Mac

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Are you referring to the nylon 15 tooth drive gear and 44 tooth driven gear I installed to compensate for my TH700R4 and 3.70 gears? Oh, THOSE gears! Yes, those gears will spin my speedometer cable 1000 rpm @ 60 mph but the purpose of this thread is to tell you guys what happens inside the speedometer HEAD. The cable-driven magnet that is spinning 1000 rpm @ 60 mph and causing the non-magnetic aluminum cup that surrounds it to rotate about 50-60 degrees. You know, the LENZ EFFECT that causes a non-ferrous metal to move when a magnet is passed by it. Watch the You Tube videos on the "Lenz Effect" to see how it is used in mechanical speedometers.
 

GTR1999

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I don't know that I've ever seen a polished transmission case before... Very pretty but not factory correct... :chuckle

Mac

Yeah I know but I like the way it came out. I did it by hand with scotch brite wheels.
 

Tom Bryant

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Yeah I know but I like the way it came out. I did it by hand with scotch brite wheels.

I did this to my alternator on my stepside being careful to brush it all in the same direction. That was a few years ago and it still looks great. You can see about half of it in the picture.

Tom

ry%3D400 Exhaust.jpg
 

kpic

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Are you referring to the nylon 15 tooth drive gear and 44 tooth driven gear I installed to compensate for my TH700R4 and 3.70 gears?

The right answer depends on the tire diameter.

BTW, they are 3.73 gears or 41 on the ring and 11 on the pinion.

41/11=3.727272727 etc. So most folks call it 3.73. 3.70 would be 40.5/11. ;)

Point is, you are not only dangerous; you're boring. One thing for certain you are not is a mechanical engineer.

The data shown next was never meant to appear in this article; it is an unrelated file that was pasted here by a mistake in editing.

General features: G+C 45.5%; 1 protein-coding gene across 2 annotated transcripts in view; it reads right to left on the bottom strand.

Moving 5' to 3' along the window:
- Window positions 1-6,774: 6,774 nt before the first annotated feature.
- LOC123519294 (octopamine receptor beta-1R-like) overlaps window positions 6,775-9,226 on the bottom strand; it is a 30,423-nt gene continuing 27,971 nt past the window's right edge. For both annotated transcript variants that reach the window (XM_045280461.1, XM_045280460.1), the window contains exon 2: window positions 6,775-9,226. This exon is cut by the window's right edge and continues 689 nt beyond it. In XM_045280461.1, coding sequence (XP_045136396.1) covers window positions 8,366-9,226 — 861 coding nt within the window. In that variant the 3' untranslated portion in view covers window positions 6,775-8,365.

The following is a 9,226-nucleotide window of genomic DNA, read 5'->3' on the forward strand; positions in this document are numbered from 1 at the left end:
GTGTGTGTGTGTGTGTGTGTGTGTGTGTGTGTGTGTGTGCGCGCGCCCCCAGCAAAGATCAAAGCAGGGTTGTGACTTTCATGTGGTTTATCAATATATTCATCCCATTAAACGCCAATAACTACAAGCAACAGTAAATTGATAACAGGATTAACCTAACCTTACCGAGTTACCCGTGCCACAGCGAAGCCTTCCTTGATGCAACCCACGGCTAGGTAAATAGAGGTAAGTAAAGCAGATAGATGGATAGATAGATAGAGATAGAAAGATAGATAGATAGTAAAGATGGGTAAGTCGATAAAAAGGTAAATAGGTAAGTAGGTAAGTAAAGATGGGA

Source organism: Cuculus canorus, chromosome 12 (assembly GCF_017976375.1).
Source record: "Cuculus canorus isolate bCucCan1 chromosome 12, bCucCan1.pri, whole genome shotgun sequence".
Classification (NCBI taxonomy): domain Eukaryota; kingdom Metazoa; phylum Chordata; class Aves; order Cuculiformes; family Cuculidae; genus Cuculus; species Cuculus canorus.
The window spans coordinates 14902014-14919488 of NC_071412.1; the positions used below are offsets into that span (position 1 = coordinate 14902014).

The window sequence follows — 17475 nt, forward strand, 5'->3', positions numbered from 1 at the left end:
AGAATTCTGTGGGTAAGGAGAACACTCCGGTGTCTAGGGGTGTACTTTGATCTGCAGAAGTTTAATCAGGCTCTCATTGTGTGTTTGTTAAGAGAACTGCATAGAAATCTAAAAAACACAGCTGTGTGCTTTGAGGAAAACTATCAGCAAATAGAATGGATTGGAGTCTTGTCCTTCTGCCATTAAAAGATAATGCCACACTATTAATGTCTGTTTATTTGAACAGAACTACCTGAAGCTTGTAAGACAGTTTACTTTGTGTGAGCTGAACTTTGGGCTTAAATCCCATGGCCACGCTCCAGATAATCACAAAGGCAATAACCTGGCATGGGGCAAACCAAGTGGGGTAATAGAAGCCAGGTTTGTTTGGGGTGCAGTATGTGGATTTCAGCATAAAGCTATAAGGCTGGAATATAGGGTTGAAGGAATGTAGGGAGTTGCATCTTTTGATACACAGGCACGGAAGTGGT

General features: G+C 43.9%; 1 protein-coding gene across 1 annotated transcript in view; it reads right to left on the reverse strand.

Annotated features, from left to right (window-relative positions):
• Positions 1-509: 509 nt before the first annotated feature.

SVO

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Those transmissions look too clean. How do ya keep your fiberglass from rusting if the transmission isn't leaking oil? :D
 

Antz81

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Are you referring to the nylon 15 tooth drive gear and 44 tooth driven gear I installed to compensate for my TH700R4 and 3.70 gears?

I assume your running 225/70R15 or 255/60R15 tires.
Maybe my math is off but but shouldn't that be a 41 tooth driven gear? or a 16 tooth drive gear?
With the gears you have your speedo will read about 7mph slower than your actual speed. Let me guess that's what you were trying to correct for?:chuckle
 
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I have a You Tube video on metal recycling and it shows small pieces of shredded scrap metal riding along on a conveyor belt. At a certain point the metal reaches a powerful spinning magnet UNDER the belt and all aluminum and brass pieces get thrown up and over a barrier and into a separate bin because of the powerful eddy current under the belt. It's that same eddy current that makes your speedometer magnet rotate the aluminum cup with the indicator needle attached.
 
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more-drama-plz-smiley-emoticon.png Geeze, following you two is better than watching Comedy Central....
 
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The right answer depends on the tire diameter.

BTW, they are 3.73 gears or 41 on the ring and 11 on the pinion.

41/11=3.727272727 etc. So most folks call it 3.73. 3.70 would be 40.5/11. ;)

Point is, you are not only dangerous; you're boring. One thing for certain you are not is a mechanical engineer.


But I'm running Motive gears that are based on a 10 tooth pinion gear. In my case I have a 10 tooth pinion gear and 37 tooth ring gear which equals 3.70. The old Perfection American and Zoom gears were also based on 10 tooth pinion gears so their ratios were 3.50, 3.70, and 3.90.